For decades, high-voltage direct current (HVDC) mass impregnated (MI) cables have been the preferred solution for long-distance submarine transmission. This year, Nexans is celebrating 40 years since its HVDC MI cables were first put into commercial service at the Skagerrak Interconnector submarine HVDC link between Denmark and Norway.
In 1977, the Skagerrak link, which is owned and operated by Energinet.dk in Denmark and Statnett SF in Norway, represented the first time high-voltage cables were installed for such a long distance sea crossing (130 kilometers) at a water depth of 550 meters.
In operation, the links of the Skagerrak Interconnector enable additional renewable energy to be integrated into the power mix and more efficient use of electricity by connecting the Norwegian grid, which is largely hydroelectric based, with the Danish grid, which is primarily thermal and wind power based. With 40 years of service and counting, the Skagerrak Interconnector’s HVDC MI cable systems from Nexans have definitely proven their strong reliability and longevity.
Nexans’ Skagerrak 1 and 2 HVDC MI cables are operating at 250 kilovolts, and each cable has a power rating of 250 megawatts (MW). As the demand for energy between the countries increased, additional power transmission has been installed. Today, four cables have a total power rating of 1,700 MW, which represents the energy needs of nearly 25 000 typical Scandinavian households.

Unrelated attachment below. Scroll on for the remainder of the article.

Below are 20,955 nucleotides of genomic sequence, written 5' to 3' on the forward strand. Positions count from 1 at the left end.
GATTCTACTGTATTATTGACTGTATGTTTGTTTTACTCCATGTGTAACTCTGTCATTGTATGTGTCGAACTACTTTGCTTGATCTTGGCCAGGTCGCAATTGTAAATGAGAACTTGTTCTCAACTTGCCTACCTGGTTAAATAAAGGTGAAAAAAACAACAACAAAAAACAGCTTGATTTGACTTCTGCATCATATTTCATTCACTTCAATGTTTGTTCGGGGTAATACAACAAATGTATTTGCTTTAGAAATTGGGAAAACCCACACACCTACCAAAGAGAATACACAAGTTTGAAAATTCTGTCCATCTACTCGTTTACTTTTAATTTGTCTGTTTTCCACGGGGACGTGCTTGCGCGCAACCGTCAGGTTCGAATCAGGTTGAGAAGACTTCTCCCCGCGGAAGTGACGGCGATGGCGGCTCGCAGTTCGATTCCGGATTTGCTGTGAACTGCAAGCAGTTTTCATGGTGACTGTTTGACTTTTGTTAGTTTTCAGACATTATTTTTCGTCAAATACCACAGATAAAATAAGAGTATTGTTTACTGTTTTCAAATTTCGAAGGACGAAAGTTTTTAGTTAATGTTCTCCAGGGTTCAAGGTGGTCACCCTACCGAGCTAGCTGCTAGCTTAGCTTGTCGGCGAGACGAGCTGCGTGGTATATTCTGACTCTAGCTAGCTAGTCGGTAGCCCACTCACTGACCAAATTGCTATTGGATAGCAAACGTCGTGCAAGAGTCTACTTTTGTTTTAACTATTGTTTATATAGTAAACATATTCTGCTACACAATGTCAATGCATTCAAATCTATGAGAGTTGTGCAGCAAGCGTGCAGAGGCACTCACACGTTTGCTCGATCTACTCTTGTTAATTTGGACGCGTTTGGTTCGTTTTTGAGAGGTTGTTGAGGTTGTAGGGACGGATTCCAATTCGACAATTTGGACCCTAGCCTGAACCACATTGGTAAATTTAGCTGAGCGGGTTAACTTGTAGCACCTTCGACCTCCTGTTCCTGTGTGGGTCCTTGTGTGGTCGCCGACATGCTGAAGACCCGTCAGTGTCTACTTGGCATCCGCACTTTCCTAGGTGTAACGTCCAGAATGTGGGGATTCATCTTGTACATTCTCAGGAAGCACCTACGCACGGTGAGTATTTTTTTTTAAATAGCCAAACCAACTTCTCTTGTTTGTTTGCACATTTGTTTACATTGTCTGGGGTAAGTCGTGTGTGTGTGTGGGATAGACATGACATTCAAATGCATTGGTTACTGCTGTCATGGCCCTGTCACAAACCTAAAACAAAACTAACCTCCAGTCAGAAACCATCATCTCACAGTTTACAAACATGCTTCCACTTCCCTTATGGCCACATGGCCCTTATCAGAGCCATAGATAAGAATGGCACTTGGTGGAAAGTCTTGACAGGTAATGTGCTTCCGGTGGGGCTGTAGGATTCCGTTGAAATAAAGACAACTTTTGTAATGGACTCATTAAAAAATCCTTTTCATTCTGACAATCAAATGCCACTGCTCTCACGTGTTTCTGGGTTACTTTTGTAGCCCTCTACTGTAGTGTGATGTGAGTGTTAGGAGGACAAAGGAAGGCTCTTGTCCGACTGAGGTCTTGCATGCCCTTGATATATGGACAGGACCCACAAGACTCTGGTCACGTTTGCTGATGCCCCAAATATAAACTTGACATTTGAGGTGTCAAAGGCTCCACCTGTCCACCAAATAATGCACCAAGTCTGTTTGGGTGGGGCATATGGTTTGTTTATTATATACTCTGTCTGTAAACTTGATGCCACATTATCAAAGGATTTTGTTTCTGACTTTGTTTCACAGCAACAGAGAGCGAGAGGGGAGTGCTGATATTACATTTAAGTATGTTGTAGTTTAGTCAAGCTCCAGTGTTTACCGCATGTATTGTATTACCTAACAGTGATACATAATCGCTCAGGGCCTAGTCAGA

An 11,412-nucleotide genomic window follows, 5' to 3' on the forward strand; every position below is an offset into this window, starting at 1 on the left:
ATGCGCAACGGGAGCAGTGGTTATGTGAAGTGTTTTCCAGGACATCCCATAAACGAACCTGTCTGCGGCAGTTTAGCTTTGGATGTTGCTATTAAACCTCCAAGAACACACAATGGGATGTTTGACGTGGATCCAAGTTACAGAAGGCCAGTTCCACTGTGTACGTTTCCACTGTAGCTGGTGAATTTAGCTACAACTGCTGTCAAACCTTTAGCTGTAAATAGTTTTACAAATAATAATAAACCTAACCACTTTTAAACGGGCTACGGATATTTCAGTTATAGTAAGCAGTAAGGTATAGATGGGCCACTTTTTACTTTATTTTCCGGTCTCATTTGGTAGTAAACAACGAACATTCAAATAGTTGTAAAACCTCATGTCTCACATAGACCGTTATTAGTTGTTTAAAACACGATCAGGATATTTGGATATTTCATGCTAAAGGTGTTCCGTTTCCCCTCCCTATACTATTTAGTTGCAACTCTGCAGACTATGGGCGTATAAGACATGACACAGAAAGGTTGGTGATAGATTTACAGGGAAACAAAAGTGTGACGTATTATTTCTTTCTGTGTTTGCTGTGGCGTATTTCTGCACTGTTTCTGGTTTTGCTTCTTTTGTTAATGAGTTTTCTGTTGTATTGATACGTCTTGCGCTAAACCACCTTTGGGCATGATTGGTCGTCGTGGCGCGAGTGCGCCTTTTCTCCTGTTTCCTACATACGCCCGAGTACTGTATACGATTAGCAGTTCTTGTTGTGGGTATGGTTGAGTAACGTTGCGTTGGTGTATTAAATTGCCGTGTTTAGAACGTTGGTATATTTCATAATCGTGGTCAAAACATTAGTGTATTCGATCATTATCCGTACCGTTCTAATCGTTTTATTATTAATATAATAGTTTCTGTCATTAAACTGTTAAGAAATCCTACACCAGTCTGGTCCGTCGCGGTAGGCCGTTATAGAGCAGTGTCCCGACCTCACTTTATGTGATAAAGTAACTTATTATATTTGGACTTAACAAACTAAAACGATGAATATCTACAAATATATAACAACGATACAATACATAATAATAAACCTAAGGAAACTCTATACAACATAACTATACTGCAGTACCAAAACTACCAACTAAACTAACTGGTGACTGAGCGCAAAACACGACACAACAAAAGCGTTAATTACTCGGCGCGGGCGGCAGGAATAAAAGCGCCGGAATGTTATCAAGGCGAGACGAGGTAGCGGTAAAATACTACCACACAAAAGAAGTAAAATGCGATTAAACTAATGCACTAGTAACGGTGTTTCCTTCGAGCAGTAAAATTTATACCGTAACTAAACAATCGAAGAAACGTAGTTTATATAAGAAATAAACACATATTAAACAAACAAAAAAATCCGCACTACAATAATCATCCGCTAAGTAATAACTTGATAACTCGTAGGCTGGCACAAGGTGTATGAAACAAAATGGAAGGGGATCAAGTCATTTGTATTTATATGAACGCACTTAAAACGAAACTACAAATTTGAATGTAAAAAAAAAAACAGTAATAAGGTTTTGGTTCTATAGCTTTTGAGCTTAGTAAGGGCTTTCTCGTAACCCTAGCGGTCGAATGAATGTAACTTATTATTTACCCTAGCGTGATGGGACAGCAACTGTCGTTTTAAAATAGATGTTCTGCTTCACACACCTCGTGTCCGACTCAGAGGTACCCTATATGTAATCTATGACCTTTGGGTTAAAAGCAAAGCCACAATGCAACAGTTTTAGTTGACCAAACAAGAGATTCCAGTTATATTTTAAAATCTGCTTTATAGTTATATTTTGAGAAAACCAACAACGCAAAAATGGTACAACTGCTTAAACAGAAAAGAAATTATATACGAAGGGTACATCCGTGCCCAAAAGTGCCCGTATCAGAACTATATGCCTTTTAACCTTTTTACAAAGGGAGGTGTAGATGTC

HVDC MI cables from Nexans are used for transmission links worldwide including the Skagerrak line and other interconnectors such as Sweden-Finland (Fenno-Skan) and Estonia-Finland (EstLink 2). They also are being used for the upcoming HVDC links between Italy and Montenegro (Mon.Ita), Norway and Germany (NordLink) and Norway and the United Kingdom (NSL).
“Through decades of research and development in design, materials, testing, manufacturing processes and installation techniques, Nexans has been able to push the limits for voltage levels, power transmission capacity and installation depth for MI cable systems. Ongoing research and development activities for MI cable systems focus on even higher voltage levels and increased transmission capacity, resulting in new possibilities for bulk transmission of vast amounts of electrical energy over long distances,” says Vegar Syrtveit Larsen, Technical Director, Nexans Norway. We are proud to say that as of today, Nexans has more than 2,600 kilometers of MI cables in service, and with the upcoming links, this figure will be almost doubled by the end of 2021.
For more information, click here.